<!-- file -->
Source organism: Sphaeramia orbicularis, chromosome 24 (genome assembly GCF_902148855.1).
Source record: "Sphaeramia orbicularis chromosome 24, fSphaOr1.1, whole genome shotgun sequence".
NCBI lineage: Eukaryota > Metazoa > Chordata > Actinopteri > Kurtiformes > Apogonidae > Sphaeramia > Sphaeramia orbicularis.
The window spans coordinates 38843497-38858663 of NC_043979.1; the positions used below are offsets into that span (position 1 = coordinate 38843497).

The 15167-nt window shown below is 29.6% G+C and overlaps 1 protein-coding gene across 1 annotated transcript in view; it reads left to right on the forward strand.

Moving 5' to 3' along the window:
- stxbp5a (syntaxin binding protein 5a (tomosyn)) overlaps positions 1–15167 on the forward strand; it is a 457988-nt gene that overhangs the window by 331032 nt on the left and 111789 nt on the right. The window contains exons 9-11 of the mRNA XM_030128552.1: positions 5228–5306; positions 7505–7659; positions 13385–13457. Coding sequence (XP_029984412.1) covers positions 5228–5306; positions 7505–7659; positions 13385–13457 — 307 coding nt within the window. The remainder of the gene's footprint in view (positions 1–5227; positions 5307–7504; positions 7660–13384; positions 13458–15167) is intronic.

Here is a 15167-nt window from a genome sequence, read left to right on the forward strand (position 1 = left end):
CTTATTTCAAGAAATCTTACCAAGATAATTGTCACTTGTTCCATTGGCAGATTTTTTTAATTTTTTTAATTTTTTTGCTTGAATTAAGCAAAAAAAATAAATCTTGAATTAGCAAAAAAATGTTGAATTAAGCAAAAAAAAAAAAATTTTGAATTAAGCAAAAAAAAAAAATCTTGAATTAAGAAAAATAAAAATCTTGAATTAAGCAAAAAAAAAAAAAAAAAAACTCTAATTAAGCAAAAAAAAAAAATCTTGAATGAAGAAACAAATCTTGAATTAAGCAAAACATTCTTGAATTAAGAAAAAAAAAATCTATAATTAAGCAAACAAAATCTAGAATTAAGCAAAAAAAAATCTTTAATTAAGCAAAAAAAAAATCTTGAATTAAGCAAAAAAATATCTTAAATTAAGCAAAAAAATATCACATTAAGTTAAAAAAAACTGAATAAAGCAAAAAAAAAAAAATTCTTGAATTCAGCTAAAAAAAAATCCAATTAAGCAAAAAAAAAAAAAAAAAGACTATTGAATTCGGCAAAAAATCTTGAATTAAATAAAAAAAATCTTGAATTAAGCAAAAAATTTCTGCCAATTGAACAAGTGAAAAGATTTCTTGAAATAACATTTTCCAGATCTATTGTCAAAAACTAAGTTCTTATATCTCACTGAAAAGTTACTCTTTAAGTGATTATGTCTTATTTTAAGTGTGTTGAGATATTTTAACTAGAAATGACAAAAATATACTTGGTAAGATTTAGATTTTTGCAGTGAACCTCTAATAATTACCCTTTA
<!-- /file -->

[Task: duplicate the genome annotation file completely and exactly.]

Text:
Source organism: Sphaeramia orbicularis, chromosome 24 (genome assembly GCF_902148855.1).
Source record: "Sphaeramia orbicularis chromosome 24, fSphaOr1.1, whole genome shotgun sequence".
NCBI lineage: Eukaryota > Metazoa > Chordata > Actinopteri > Kurtiformes > Apogonidae > Sphaeramia > Sphaeramia orbicularis.
The window spans coordinates 38843497-38858663 of NC_043979.1; the positions used below are offsets into that span (position 1 = coordinate 38843497).

The 15167-nt window shown below is 29.6% G+C and overlaps 1 protein-coding gene across 1 annotated transcript in view; it reads left to right on the forward strand.

Moving 5' to 3' along the window:
- stxbp5a (syntaxin binding protein 5a (tomosyn)) overlaps positions 1–15167 on the forward strand; it is a 457988-nt gene that overhangs the window by 331032 nt on the left and 111789 nt on the right. The window contains exons 9-11 of the mRNA XM_030128552.1: positions 5228–5306; positions 7505–7659; positions 13385–13457. Coding sequence (XP_029984412.1) covers positions 5228–5306; positions 7505–7659; positions 13385–13457 — 307 coding nt within the window. The remainder of the gene's footprint in view (positions 1–5227; positions 5307–7504; positions 7660–13384; positions 13458–15167) is intronic.

Here is a 15167-nt window from a genome sequence, read left to right on the forward strand (position 1 = left end):
CTTATTTCAAGAAATCTTACCAAGATAATTGTCACTTGTTCCATTGGCAGATTTTTTTAATTTTTTTAATTTTTTTGCTTGAATTAAGCAAAAAAAATAAATCTTGAATTAGCAAAAAAATGTTGAATTAAGCAAAAAAAAAAAAATTTTGAATTAAGCAAAAAAAAAAAATCTTGAATTAAGAAAAATAAAAATCTTGAATTAAGCAAAAAAAAAAAAAAAAAAACTCTAATTAAGCAAAAAAAAAAAATCTTGAATGAAGAAACAAATCTTGAATTAAGCAAAACATTCTTGAATTAAGAAAAAAAAAATCTATAATTAAGCAAACAAAATCTAGAATTAAGCAAAAAAAAATCTTTAATTAAGCAAAAAAAAAATCTTGAATTAAGCAAAAAAATATCTTAAATTAAGCAAAAAAATATCACATTAAGTTAAAAAAAACTGAATAAAGCAAAAAAAAAAAAATTCTTGAATTCAGCTAAAAAAAAATCCAATTAAGCAAAAAAAAAAAAAAAAAGACTATTGAATTCGGCAAAAAATCTTGAATTAAATAAAAAAAATCTTGAATTAAGCAAAAAATTTCTGCCAATTGAACAAGTGAAAAGATTTCTTGAAATAACATTTTCCAGATCTATTGTCAAAAACTAAGTTCTTATATCTCACTGAAAAGTTACTCTTTAAGTGATTATGTCTTATTTTAAGTGTGTTGAGATATTTTAACTAGAAATGACAAAAATATACTTGGTAAGATTTAGATTTTTGCAGTGAACCTCTAATAATTACCCTTTA